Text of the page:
Children with Down syndrome love crispy, oily meals and dislike brittle or sticky foods. According to current study, these inclinations might lead to a less healthy diet. “”Children with Down syndrome love foods like Pirate’s Booty and puffed corn,” said Carolyn Ross, a professor at WSU’s School of Food Science, adding, “Those foods aren’t rich in nutritional content, but they’re dissolvable, which is a tremendous advantage for these kids.” The problem now is to create healthful meals with such properties.” The study looked at what food textures children with Down syndrome liked and disliked, as well as how their preferences contrasted to those of normally developing youngsters.
In the United States, one in every 772 infants (about 5,100 every year) is born with Down syndrome, a genetic disorder caused by a whole or partial extra copy of chromosome 21. Feeding and swallowing problems are widespread in these people, and they are a major predictor of death.
For years, it has been known that children with Down syndrome do not eat as much as typically developing youngsters, but no one has investigated food textures as a role. This research might assist physicians and parents in determining what meals will be consumed, while also encouraging food makers to customise goods to the unique needs of this demographic, according to Ross.
“This was a major gap in research,” Ross added. “There are numerous anecdotal instances, and you may uncover information by going down an internet rabbit hole. However, research like this one can assist parents and physicians predict what these children will consume and so lessen the risk of choking. If we can improve the nutritional worth of such items, we will be able to aid a lot more people.”
Choking is one of the top causes of mortality in persons with Down syndrome because they may not chew their food sufficiently or “pack” it, overfilling their mouths and cheeks without swallowing.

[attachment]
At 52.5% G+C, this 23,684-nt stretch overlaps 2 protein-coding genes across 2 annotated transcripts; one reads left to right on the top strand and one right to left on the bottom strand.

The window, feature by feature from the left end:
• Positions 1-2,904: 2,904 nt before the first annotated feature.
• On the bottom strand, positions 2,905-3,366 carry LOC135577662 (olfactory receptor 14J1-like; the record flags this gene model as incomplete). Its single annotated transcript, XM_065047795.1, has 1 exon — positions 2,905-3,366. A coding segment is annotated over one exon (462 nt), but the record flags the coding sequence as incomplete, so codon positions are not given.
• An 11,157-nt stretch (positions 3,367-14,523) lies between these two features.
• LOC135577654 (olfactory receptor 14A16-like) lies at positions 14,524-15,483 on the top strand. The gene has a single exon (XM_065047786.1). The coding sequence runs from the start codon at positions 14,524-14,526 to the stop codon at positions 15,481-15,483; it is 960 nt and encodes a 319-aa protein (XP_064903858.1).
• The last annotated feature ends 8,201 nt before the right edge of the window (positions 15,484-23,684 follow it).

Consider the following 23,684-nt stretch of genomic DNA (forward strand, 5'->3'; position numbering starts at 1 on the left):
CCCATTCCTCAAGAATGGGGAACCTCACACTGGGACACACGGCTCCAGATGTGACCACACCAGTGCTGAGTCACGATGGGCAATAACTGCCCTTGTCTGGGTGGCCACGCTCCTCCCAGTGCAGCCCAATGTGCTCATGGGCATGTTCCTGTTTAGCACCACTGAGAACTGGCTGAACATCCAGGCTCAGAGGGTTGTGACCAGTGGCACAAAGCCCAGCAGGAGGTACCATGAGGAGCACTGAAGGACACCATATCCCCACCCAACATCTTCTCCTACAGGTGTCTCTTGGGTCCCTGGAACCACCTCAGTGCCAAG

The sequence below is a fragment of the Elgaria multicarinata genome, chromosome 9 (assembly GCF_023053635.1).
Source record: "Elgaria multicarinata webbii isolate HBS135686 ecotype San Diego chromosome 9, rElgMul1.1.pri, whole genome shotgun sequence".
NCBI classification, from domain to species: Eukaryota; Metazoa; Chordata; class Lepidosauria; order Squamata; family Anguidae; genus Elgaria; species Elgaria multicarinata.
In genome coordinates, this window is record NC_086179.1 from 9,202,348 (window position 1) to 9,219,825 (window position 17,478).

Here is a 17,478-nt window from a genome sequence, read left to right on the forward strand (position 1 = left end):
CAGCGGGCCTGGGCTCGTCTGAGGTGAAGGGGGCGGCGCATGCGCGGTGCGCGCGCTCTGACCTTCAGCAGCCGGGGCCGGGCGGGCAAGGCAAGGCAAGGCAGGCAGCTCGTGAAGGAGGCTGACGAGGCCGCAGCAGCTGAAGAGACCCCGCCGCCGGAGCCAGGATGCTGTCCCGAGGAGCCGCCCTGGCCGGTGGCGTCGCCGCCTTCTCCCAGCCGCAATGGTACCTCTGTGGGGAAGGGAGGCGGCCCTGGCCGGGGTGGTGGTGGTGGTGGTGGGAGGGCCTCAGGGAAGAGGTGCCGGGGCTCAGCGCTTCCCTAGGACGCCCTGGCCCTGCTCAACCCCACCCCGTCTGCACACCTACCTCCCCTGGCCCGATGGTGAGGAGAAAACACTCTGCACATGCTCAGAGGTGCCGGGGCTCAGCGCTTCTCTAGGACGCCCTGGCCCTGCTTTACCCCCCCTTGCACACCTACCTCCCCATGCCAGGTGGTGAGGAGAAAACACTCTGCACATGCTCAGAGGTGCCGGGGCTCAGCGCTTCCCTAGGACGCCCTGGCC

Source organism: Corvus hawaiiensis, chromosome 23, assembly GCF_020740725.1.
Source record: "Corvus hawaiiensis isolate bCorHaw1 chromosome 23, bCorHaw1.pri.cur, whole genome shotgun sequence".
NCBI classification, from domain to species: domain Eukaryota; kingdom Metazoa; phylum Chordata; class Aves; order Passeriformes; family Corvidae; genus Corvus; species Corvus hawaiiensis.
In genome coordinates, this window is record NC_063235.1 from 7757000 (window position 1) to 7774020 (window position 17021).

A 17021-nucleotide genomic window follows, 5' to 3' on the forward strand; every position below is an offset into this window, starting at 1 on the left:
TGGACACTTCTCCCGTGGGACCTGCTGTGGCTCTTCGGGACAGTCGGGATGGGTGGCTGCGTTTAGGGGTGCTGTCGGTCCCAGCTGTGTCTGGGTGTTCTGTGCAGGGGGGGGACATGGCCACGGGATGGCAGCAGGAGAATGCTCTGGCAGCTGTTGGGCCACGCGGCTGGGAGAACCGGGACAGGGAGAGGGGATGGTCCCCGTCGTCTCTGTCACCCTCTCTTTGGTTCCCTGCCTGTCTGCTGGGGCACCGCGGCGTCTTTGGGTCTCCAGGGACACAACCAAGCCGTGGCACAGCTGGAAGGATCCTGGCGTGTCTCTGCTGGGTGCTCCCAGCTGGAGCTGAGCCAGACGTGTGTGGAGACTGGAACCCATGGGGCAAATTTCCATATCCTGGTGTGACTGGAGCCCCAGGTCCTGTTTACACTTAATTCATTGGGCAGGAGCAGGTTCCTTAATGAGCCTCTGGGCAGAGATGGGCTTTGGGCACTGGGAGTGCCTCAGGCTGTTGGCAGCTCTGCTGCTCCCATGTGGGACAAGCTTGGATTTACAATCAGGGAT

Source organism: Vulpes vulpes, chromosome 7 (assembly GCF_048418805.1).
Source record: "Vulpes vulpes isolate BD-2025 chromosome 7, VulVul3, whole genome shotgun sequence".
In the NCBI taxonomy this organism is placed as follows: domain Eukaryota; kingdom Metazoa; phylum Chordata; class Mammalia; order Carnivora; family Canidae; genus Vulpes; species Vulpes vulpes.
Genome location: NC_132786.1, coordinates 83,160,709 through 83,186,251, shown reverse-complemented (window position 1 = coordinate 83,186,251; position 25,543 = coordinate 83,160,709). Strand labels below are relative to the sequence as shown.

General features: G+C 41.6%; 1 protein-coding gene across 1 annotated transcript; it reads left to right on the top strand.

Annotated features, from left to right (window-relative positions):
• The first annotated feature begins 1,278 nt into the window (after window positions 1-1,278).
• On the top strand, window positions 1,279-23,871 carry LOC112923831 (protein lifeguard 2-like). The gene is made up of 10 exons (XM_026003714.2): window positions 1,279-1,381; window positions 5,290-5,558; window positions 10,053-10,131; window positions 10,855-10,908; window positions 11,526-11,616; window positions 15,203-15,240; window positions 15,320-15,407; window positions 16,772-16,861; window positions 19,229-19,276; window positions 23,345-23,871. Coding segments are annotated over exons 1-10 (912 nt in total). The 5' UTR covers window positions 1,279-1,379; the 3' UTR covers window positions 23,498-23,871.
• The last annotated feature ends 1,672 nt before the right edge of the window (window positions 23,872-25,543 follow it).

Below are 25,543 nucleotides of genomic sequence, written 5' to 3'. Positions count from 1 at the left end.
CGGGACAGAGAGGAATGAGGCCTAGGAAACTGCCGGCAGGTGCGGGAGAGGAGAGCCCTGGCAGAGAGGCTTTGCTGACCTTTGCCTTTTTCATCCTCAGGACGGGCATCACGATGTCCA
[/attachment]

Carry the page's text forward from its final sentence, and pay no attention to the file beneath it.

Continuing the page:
Youngsters with Down syndrome have more health problems than typically developing children, such as eating and swallowing difficulties and food texture sensitivity.
Ross hopes to provide more nutritious food alternatives for children with Down syndrome and to help them grow more comfortable with complex textures.
“We want to assist people understand what food textures children with Down syndrome enjoy and how to transition them from pureed foods to texturally complex foods that have higher nutritional value,” Ross said.
Ross and her team distributed boxes containing 16 commercially available types of food to 218 youngsters aged 11 to 18 across 30 states. One hundred and eleven of those boxes were given to children with Down syndrome, with the remainder going to a control group of generally developing youngsters.
To ensure that flavour was not the basis for a texture preference, the boxes contained four items in each of four distinct texture groups. Before sending the boxes, the study team contacted parents about their hated tastes in order to avoid sending those goods. To ensure that enjoyment was not attributable to novelty, all youngsters in the research ate one of each item every day for a week.
The parents then videotaped their children interacting with and consuming each food, which they subsequently sent to the research team. “We coded a lot of data; it’s the largest home-use test we’ve ever heard of involving children with Down syndrome,” Ross said. “There was also a significant variation in texture preferences between children with and without Down syndrome.”